The data shows that dogs owned or bred by members of RRCUS, the national breed club, are more likely to have achieved an AKC conformation championship and are more likely to have OFA hip, elbow, and thyroid certifications. Even having some loose connection with the `establishment' has a noticeable effect on breeding practices. One can sort the 236 dogs who were neither owned nor bred by RRCUS members into two groups-those `touched' by the establishment (76 animals) and those with no obvious connection to the establishment (160 animals). For purposes of this analysis, I assigned to the former category any dog who had an AKC championship, whose sire or dam had an AKC championship, or whose sire or dam has a kennel name recognized by me to be that of a RRCUS member. Tables 1 and 2 show that even a loose connection with the `establishment' leads to an increased use of OFA, at least for hip certifications, relative to the group which has no obvious establishment connection.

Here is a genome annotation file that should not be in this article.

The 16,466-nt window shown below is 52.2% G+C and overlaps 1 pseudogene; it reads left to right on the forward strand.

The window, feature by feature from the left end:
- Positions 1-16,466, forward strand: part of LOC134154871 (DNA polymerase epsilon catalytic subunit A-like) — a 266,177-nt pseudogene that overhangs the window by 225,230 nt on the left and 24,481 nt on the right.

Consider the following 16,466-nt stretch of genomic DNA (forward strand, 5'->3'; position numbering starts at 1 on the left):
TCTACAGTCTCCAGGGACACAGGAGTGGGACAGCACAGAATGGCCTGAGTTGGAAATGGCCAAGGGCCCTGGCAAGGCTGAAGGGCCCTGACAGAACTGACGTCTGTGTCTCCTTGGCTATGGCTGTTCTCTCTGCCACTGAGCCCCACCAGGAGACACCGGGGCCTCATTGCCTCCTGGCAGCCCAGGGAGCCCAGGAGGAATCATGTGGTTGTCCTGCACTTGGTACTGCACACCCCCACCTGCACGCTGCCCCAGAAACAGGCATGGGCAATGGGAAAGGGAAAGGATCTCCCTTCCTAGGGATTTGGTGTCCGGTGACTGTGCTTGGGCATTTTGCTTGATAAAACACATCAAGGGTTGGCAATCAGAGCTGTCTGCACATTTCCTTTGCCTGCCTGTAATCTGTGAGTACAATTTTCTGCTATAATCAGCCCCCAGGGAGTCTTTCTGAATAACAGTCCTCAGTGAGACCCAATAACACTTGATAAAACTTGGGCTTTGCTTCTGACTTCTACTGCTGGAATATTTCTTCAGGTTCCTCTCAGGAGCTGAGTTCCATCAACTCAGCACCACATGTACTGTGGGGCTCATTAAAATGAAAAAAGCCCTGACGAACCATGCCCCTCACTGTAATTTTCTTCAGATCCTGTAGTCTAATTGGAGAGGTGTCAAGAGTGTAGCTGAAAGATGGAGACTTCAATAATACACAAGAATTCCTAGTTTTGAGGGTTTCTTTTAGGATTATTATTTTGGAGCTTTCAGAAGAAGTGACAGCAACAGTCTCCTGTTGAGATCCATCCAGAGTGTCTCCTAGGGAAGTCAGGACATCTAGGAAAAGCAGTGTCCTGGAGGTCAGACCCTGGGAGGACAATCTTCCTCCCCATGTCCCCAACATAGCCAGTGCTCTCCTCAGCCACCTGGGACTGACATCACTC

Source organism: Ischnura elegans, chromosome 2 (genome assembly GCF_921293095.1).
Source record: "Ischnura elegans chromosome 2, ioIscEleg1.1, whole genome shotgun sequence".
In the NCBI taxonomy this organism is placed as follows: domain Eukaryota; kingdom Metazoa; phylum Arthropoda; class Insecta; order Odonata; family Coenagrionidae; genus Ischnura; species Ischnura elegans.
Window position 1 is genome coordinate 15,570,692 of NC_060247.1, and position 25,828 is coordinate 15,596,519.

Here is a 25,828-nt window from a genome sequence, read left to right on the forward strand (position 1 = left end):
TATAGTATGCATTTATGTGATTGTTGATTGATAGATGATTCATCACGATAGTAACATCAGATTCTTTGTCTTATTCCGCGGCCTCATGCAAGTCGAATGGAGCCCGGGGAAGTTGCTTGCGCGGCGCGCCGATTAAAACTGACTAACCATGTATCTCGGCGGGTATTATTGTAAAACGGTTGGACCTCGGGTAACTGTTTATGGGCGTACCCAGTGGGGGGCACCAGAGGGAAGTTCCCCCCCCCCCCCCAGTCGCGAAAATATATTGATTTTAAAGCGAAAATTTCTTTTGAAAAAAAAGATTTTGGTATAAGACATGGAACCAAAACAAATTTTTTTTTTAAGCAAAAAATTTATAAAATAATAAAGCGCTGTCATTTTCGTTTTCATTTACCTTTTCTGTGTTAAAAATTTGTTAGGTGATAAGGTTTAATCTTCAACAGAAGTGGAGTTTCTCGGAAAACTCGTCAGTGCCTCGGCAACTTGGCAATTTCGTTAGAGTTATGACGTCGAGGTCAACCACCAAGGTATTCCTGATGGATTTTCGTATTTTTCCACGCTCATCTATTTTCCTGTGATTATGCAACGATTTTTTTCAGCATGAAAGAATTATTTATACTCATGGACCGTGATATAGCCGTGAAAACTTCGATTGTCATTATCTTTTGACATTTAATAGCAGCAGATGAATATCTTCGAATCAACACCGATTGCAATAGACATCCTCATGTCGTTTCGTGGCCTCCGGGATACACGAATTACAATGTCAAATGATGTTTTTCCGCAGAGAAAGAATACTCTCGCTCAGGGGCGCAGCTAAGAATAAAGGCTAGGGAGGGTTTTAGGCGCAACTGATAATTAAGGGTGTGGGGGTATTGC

Table 2 and Figure 2 also show the distribution of hip scores for those animals bred for the first time in 2000. The good news here is that more than 30% of the dogs who had OFA hip scores and were bred for the first time had OFA ratings of "Excellent." This is significantly higher than the breed average of 19.7%. Overall, 6% of the animals bred for the first time in 2000 had hip ratings of "Fair", about equal to the breed average of 6.6%. However, in general, the weaker the `establishment' connection, the more likely it was for dogs with "Fair" ratings to be bred.

The stud book can also be used to determine another breeding practice--the age at first breeding. There is a two-month delay after a litter registration before the dog's name appears in the online stud book. That is, dogs whose names appear in the January, 2000, stud book, were registered in November, 1999. Since the date of birth is given, one can determine the age of the dog (±2 weeks) at the time its name was entered in the stud book.[4] Data are shown in Table 1 and graphically in Figure 3. This data shows that breeders who are not affiliated with the national club are far more likely to breed bitches at a young age.